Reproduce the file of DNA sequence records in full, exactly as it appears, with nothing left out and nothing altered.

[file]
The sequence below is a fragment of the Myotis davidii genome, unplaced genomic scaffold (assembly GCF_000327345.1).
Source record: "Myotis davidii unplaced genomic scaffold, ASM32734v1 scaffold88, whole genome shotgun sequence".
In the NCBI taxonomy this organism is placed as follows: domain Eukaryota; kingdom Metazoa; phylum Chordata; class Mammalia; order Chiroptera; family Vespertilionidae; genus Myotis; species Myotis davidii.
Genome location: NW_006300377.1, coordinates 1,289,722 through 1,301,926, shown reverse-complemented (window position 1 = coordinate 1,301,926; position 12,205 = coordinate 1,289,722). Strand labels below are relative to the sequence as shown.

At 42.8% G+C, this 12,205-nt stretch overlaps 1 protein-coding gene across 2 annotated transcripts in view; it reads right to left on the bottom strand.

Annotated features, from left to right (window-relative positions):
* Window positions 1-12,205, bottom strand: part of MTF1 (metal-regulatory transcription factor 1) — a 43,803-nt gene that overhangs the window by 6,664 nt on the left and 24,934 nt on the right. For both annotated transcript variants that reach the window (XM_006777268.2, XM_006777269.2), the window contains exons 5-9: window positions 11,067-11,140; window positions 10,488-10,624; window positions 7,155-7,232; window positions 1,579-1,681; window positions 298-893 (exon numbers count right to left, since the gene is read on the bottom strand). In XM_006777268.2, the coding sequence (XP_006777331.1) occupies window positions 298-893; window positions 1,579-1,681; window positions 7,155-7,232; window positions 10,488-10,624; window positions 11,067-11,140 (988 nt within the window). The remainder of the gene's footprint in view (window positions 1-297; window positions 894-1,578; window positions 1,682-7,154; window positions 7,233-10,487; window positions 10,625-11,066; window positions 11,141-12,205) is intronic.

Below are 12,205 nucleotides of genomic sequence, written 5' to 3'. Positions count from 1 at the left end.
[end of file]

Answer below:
The sequence below is a fragment of the Myotis davidii genome, unplaced genomic scaffold (assembly GCF_000327345.1).
Source record: "Myotis davidii unplaced genomic scaffold, ASM32734v1 scaffold88, whole genome shotgun sequence".
In the NCBI taxonomy this organism is placed as follows: domain Eukaryota; kingdom Metazoa; phylum Chordata; class Mammalia; order Chiroptera; family Vespertilionidae; genus Myotis; species Myotis davidii.
Genome location: NW_006300377.1, coordinates 1,289,722 through 1,301,926, shown reverse-complemented (window position 1 = coordinate 1,301,926; position 12,205 = coordinate 1,289,722). Strand labels below are relative to the sequence as shown.

At 42.8% G+C, this 12,205-nt stretch overlaps 1 protein-coding gene across 2 annotated transcripts in view; it reads right to left on the bottom strand.

Annotated features, from left to right (window-relative positions):
* Window positions 1-12,205, bottom strand: part of MTF1 (metal-regulatory transcription factor 1) — a 43,803-nt gene that overhangs the window by 6,664 nt on the left and 24,934 nt on the right. For both annotated transcript variants that reach the window (XM_006777268.2, XM_006777269.2), the window contains exons 5-9: window positions 11,067-11,140; window positions 10,488-10,624; window positions 7,155-7,232; window positions 1,579-1,681; window positions 298-893 (exon numbers count right to left, since the gene is read on the bottom strand). In XM_006777268.2, the coding sequence (XP_006777331.1) occupies window positions 298-893; window positions 1,579-1,681; window positions 7,155-7,232; window positions 10,488-10,624; window positions 11,067-11,140 (988 nt within the window). The remainder of the gene's footprint in view (window positions 1-297; window positions 894-1,578; window positions 1,682-7,154; window positions 7,233-10,487; window positions 10,625-11,066; window positions 11,141-12,205) is intronic.

Below are 12,205 nucleotides of genomic sequence, written 5' to 3'. Positions count from 1 at the left end.